W3C home > Mailing lists > Public > public-xmlsec@w3.org > April 2010

RE: Sorting of DOM input to c14n 2.0

From: Pratik Datta <pratik.datta@oracle.com>
Date: Tue, 13 Apr 2010 12:11:53 -0700 (PDT)
Message-ID: <b29132b2-f973-48ed-ba66-2a4e9cfe4889@default>
To: Scott Cantor <cantor.2@osu.edu>, Meiko Jensen <Meiko.Jensen@rub.de>
Cc: public-xmlsec@w3.org
>From the complexity point of view I think it is better to put in on signing side than on the c14n side, because I think a simple implementation will use an off the shelf Xpath engine on the signing side, and write custom code for the c14n side.  If we put the sorting on the signing side then they would need to write some custom code on the signing side too.  Another fact is that c14n 1.x implementation is already required to document order sorting, so it is probably not too much to expect a c14n 2.x to do so too.  A full blown c14n 2.0 implementaion with all prefix rewriting and pruning and sorting will turn out to be more complicated than a c14n 1.x implementation (especially when implemented in Ruby)  but we can profile it down to the n=1 case.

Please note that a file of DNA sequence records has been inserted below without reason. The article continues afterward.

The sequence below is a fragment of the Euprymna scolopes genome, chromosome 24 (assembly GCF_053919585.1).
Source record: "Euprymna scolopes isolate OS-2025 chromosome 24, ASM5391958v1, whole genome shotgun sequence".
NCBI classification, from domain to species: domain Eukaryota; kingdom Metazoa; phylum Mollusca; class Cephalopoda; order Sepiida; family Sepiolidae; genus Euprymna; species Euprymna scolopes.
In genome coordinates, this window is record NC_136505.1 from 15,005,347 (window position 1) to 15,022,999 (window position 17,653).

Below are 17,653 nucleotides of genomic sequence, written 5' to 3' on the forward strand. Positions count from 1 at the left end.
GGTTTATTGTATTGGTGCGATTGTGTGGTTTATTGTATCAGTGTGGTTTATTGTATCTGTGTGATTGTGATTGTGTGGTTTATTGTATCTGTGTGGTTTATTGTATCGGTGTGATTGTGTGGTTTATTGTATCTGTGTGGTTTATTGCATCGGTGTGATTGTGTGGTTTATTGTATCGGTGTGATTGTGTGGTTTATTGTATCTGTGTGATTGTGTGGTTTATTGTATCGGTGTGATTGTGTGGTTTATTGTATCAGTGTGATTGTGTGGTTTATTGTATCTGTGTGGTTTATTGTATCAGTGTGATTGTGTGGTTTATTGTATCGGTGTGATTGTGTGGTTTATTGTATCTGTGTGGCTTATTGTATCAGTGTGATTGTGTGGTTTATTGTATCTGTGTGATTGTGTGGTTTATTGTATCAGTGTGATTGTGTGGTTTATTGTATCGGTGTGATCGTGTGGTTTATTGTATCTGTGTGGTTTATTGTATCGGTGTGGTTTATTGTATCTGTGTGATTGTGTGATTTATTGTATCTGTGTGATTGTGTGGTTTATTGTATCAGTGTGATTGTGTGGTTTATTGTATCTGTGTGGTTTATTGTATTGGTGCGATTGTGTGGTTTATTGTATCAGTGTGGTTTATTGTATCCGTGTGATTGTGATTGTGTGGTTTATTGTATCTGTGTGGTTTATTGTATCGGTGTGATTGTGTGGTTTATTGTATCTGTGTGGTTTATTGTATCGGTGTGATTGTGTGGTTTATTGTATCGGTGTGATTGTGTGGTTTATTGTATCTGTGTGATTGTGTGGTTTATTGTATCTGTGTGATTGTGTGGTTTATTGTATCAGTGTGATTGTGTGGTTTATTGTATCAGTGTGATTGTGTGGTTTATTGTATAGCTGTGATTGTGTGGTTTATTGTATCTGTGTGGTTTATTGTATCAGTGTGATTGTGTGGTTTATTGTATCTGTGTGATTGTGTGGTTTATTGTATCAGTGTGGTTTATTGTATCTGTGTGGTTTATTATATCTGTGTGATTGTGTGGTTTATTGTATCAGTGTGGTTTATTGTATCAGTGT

-----Original Message-----
From: Scott Cantor [mailto:cantor.2@osu.edu] 
Sent: Tuesday, April 13, 2010 11:49 AM
To: Meiko Jensen; Pratik Datta
Cc: public-xmlsec@w3.org
Subject: RE: Sorting of DOM input to c14n 2.0

> However, I'd wonder why an XPath evaluator should permute the document
> order in such settings. => Do we need to explain this in the spec?

I think it's worth noting, myself, but I also think it's not out of the
realm of possibility to specify the sort and "no subsets contained in other
subsets" assumptions on the signing side (the "caller") vs. the c14n side
(the "callee").

That enables a simpler subsystem for c14n, and the opportunity to avoid work
when the calling code knows it's not required or has prior knowledge of the

But I realize that the common case for not having to worry about it is when
n=1, in which case it makes no difference.

Just a thought.

-- Scott
Received on Tuesday, 13 April 2010 19:14:58 UTC

This archive was generated by hypermail 2.3.1 : Tuesday, 6 January 2015 20:55:13 UTC